“Stay extinct” — Monroe reacts to dinosaur park proposal from developer Neil Gold

MONROE. Opposition is vehement, but some support the venture. Monroe town supervisor Tony Cardone said the park will be educational and recreational, not an amusement park.

Monroe /
| 13 Apr 2022 | 08:55

    In Monroe, it’s the topic on everyone’s mind: “Are dinosaurs coming to my backyard?”

    Plans for a dinosaur park have migrated from Wallkill to a 131-acre swath of land in Monroe, enraging some residents. While some show their support for the proposed attraction, the loudest voices come from homeowners distraught about potential traffic, noise and pollution.

    “Stay extinct — the town is selling out for tax revenues,” said Matthew Connolly, Sr. on “Monroe Matters,” a Facebook page for locals “to voice their opinions about all things Monroe.” In the same group, one Maureen Richardson has repeatedly shared a petition titled “Citizens of Monroe not Amused by Amusement Park Project” — presently bearing over 500 signatures —under posts related to the park.

    Many posts in the Facebook group take direct aim at Neil Gold, the developer and mastermind behind the $12 million dollar project. In one such post, Monroe resident Liam Wisehart made his feelings clear: “I don’t believe Gold has ever met a homeowner.”

    The reaction hasn’t been all bad. In one Facebook post, “Monroe Matters” member Danielle Stevens expressed her enthusiasm: “This will bring much needed revenue for our town and another great thing for our kids to all enjoy! Let’s all get excited and cheer it on!” The 168 comments on Stevens’ post range from supportive to contentious, such as one reply by Timothy Jon Mitts saying “Yep it’s so beautiful that Tony Cardone hides it from the public until after they vote on a resolution that he signs a lease!”

    Other critics of the project have gone old school, distributing flyers urging residents to attend the town board meeting on April 18. This meeting is a critical step toward the advancement or cessation of Gold’s venture. One flyer that appeared in local mailboxes this week includes a list of grievances: “This Jurassic sized nuisance will tap our [groundwater], clog our sewage, hog our roadways, and pollute our neighborhoods with light and noise.” The flyer does not identify its distributor, but includes a hyperlink to the aforementioned petition.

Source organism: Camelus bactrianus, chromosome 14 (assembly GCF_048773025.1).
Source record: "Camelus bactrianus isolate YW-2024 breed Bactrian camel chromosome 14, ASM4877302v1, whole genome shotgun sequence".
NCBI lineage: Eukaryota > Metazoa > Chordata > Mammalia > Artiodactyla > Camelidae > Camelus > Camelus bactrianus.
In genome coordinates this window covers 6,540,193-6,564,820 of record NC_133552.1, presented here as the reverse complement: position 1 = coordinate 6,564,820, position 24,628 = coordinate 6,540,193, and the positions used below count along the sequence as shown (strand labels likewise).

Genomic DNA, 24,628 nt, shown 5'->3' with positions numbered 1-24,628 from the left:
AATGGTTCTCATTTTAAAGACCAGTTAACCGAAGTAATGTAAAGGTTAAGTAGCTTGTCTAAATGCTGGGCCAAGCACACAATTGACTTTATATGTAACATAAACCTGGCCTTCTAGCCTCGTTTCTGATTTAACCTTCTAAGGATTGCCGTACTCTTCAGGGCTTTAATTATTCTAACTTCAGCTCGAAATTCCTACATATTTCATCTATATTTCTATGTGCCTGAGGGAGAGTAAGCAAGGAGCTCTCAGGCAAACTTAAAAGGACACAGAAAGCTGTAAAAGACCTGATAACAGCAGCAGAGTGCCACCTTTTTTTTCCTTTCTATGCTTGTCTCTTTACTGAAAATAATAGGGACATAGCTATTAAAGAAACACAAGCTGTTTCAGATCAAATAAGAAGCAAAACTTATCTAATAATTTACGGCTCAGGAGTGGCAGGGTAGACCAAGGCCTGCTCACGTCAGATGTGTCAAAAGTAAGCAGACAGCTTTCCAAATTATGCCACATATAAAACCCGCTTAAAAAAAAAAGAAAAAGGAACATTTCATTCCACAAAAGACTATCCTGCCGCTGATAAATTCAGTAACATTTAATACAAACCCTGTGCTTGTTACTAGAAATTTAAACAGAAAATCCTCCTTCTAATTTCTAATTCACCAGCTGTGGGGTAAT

Cardone makes a case

    While being interviewed for this story, town supervisor Tony Cardone acknowledged the concerns of his constituents, and said that the project may “possibly fit both our needs as a community and the operator’s needs,” and comes with “pros and cons.”

    Cardone listed the benefits: “There would be a revenue benefit. First, there would be a leasehold revenue. There would be the tax revenue. There is going to be a contribution to the fire department. There is going to be a playground that would be built for the town. There’s so many benefits out there. It’s gonna obviously create jobs for local residents and it’s gonna give our children a great educational source to understand what the dinosaurs were about.”

    He offered fewer words regarding the cons.

    Cardone also cleared up a misconception about the essence of the park, saying, “I have to stress: it’s not an amusement park [as much as] it is an educational and recreational place.”

    The Village of Monroe’s mayor, Neil Dwyer, did not respond to a request for a comment.

    Learning from Legoland

    Both critics and supporters of the project have drawn parallels between the dinosaur park and Legoland in Goshen, which opened in May of last year.

    In a “Monroe Matters” Facebook post, group member Jayne Tepedino Prechtel declared her trust in councilman Scancarello and Cardone. “I also think it’s a great idea. I live here and I’m all for bringing something to the area like this. When people started coming to Legoland they saw all our beautiful Hudson Valley had to offer and started knowing about us,” she wrote. “Housing [demand] went up and so did our prices. I believe this will do the same for Monroe as well as give families enjoyment.”

    Not everybody shares Prechtel’s appreciation of Legoland. Press accounts of public reaction to the project during planning phases highlighted concerns about environmental impacts, and later, dozens of violations incurred $600,000 in fines.